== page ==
About a week into the semester, rumors circled amongst students of possible ethical violations faculty could be involved in. Word was that professors who had authored textbooks were including them as required materials for their classes. The books, which could run over $60 apiece, were difficult to find and the high price tag led many students to question where their money was going, and if it was ending up back in their educators’ pockets.
This seemed to me to be a serious ethical concern that the university was overlooking, so I began researching the topic and looking into whether the allegations were true.
Fortunately, I could not have been more wrong.
Not only are there university policies in place to prevent professors from profiting off of students, but the motives are generally positive for professors who write their own textbooks.
Take Gerald Friedman, for instance, professor of economics who gained national attention last year for his analysis of then-presidential candidate Bernie Sanders’ economic policy. My initial research told me that, with several hundred students a semester each buying one of his $60 textbooks, Friedman could be pulling in tens of thousands of dollars a year.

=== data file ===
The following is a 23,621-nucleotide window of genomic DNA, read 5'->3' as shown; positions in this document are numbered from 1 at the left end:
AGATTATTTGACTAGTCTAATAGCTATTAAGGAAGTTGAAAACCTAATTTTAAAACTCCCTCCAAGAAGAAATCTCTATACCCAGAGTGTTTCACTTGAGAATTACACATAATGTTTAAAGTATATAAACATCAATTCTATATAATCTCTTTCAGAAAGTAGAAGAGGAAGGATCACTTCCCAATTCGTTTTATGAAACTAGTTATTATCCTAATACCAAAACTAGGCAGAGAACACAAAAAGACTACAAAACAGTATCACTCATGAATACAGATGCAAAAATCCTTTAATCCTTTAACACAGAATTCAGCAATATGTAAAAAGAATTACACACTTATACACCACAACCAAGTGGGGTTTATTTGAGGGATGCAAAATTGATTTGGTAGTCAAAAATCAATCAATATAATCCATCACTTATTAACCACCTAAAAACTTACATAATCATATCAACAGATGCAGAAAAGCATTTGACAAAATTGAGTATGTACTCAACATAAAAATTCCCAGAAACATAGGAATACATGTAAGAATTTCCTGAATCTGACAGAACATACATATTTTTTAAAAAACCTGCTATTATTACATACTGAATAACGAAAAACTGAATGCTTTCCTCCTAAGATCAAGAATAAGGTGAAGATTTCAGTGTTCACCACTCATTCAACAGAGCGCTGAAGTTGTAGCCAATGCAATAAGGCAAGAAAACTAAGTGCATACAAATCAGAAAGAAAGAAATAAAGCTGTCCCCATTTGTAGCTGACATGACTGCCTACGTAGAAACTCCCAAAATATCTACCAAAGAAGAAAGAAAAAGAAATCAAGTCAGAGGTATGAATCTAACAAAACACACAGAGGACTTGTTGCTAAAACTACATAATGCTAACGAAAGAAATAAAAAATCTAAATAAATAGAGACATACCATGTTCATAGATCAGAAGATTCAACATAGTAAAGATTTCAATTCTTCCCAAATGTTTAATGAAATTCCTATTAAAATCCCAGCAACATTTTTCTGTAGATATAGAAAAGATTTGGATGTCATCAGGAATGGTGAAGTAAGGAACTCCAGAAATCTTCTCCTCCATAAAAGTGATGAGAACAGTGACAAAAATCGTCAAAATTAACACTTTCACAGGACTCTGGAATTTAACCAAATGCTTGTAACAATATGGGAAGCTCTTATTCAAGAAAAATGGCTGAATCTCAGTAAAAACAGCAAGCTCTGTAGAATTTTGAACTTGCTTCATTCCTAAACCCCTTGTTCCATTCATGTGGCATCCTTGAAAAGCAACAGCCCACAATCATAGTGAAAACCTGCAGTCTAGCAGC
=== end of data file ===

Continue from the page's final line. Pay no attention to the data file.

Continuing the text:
However, as I gathered while talking with Friedman, he had written the textbook after years of relying on more orthodox, but less understandable, readings. “For years I criticized the books,” Friedman remembers. “So I decided: I’ll take my notes and write my own.”
Friedman also described other professors he knew to be in similar situations, notably Robert Feldman, professor of psychology, who served as Senior Advisor to the Chancellor until his retirement last year. According to Friedman, Feldman “had a very widely-used textbook in psychology, but he donated the profits to [a] scholarship fund.”
The sense Friedman had was that most professors who write their own texts operate in a similar manner, although he did note one educator he knew of at Harvard University who is said to be pulling in a profit on his books.